Three years after the turn of the century, many folks who normally wouldn’t pay much attention to celestial events wanted to try their luck at sighting Mars. “Helpful” emails forwarded from friends alerted them that this would be the chance of a lifetime, one they would tell their great-grandchildren about many years hence. Mars was to approach Earth so closely that it was to appear as big as the full moon. Many novice skywatchers came away puzzled at best, disappointed at worst because they failed to read the fine print, “as seen through a small telescope.” (Mars never appears bigger than an orange viewed from half a mile.)
In six months, Mars again will be in our early evening sky and the media will surely report that it will appear extraordinarily “big” and bright. (The reason for their use of “big” is not really understood.) No, it won’t shine as brightly as in August of 2003, but it will be almost as bright. What the media likely won’t report is that Mars will be a sky attraction for most of 2018, not just in July and August.
If 2017 could be billed as the “Year of the Total Solar Eclipse,” 2018 could be thought of as the “Year of Mars.” Actually, that year begins now.
Over the next few mornings and extending into next week, ruddy Mars first will be approaching, then passing the wide double star Zubenelgenubi in Libra in our early morning sky. Then, a few days later it will catch and pass bright Jupiter. Look to the southeast at 6:15 a.m. for the planetary pair and the moderately bright star climbing higher above the horizon. Through well focused binoculars, the double star nature of Zuben will be easy to discern.
When Jupiter and Mars are separated by their narrowest gap on January 6, the bright glare of Jupiter might cause their lights to blend together. Again, bring out binoculars to separate the pair. Five mornings later, the scene will be made more enchanting by the thin crescent moon, seemingly full with Earthshine, sliding above Mars and Jupiter.
As the weeks pass, Mars grows brighter because our planet is slowly catching up to it in their respective orbits around the sun. Tomorrow morning our distance from the Red Planet will be 181 million miles, nearly twice the distance to the sun. By the time it passes the bright red star Antares in mid February, that distance will have decreased to 145 million miles and its brightness will have grown to match that of the star.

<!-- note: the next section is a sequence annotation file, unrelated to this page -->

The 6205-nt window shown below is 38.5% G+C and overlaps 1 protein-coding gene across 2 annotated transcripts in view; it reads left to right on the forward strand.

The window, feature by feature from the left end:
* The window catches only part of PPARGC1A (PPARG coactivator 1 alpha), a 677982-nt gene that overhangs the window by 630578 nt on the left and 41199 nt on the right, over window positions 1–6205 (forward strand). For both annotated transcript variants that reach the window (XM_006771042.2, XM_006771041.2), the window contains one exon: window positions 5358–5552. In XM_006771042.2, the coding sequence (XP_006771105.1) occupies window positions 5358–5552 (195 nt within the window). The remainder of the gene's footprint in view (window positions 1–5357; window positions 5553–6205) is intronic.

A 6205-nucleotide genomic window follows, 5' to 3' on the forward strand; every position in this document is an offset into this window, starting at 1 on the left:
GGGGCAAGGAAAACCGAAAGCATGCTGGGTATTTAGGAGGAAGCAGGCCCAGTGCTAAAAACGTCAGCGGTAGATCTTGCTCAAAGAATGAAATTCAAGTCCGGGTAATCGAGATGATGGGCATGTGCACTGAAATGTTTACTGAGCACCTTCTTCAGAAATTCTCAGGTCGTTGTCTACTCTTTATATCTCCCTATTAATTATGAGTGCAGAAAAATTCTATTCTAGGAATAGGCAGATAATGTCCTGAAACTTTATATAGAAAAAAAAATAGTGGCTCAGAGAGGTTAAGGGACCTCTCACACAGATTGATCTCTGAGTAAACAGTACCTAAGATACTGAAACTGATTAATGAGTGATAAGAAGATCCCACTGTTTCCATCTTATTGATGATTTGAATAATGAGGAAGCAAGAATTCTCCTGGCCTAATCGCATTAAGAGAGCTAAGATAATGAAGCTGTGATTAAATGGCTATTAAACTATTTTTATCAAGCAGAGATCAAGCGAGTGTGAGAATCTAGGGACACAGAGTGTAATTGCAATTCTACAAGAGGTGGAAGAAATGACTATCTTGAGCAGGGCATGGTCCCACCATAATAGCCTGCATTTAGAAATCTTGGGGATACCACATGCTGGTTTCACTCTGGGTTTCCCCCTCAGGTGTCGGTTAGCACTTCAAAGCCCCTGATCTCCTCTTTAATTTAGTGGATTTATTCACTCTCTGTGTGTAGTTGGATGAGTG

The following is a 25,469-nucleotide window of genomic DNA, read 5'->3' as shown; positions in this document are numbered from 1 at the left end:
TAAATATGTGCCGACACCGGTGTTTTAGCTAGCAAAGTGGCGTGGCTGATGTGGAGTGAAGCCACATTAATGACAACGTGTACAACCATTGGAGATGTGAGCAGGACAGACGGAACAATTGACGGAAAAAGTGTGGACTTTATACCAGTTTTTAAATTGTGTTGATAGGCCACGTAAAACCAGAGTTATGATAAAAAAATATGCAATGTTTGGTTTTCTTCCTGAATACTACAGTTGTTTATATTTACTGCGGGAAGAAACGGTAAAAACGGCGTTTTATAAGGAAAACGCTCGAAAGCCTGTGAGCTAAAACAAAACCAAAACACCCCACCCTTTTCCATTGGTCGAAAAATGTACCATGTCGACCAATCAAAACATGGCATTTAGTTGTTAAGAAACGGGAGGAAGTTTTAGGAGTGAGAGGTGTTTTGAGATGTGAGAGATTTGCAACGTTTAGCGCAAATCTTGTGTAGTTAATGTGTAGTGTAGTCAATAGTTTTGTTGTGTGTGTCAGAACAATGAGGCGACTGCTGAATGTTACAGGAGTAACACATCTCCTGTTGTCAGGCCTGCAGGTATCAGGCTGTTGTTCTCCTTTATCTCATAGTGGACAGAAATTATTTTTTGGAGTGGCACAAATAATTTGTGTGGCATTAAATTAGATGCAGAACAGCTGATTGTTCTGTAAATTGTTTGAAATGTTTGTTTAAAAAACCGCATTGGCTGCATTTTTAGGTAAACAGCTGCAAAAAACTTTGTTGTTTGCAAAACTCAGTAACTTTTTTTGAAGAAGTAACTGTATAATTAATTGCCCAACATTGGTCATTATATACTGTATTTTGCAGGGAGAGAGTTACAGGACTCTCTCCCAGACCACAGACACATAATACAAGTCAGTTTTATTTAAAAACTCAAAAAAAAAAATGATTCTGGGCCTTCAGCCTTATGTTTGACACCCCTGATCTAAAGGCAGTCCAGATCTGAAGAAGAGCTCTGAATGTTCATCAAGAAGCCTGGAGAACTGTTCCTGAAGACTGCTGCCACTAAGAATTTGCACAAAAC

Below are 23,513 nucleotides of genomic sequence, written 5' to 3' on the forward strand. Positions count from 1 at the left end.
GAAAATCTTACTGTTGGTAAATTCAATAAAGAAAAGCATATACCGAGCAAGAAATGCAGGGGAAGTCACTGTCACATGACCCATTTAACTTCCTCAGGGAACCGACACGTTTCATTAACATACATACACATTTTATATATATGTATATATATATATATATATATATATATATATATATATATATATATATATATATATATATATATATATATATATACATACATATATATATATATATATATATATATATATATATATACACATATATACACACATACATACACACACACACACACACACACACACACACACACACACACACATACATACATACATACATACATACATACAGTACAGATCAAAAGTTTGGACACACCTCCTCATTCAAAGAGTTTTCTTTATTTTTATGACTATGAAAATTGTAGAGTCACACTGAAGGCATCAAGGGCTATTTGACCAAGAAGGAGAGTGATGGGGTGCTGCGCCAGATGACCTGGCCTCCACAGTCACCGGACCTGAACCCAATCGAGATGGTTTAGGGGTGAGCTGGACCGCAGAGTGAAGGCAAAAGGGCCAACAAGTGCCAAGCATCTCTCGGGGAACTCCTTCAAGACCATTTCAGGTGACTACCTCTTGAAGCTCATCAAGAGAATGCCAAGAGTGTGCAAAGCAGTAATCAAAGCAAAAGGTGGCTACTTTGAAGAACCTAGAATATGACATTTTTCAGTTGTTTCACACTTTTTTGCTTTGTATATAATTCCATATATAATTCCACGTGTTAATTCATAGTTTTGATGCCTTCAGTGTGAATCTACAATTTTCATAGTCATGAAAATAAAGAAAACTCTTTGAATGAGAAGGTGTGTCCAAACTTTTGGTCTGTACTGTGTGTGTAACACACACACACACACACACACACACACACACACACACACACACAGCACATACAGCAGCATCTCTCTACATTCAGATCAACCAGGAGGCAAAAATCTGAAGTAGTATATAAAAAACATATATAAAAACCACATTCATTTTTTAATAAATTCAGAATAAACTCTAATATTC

When Mars’ brightness surpasses that of Jupiter on July 6, the Earth-Mars distance will have dropped another 95 million miles to 50 million miles. Finally, Mars’ closest approach to our world occurs on July 28 when their separation reaches a fifteen year minimum of 35 million miles. It won’t be this close or this bright again until early September 2035. (Remember, Mars won’t appear any larger than an orange viewed at half a mile.)
For the remainder of the year, it slowly decreases its brightness as Earth pulls away from it. On December 6, bright Mars passes very faint Neptune in the constellation Aquarius. (Binoculars will be needed to see this.) Mars will be 98 million miles from Earth (and us), while Neptune lies twenty eight times farther.
As 2018 ends, the Red Planet still will show a brightness matching that of another red object, the bright red star Betelgeuse in Orion.
While it may not be “big” at all during 2018, Mars will certainly be bright. Get to know it during the coming year and it just might become your favorite planet.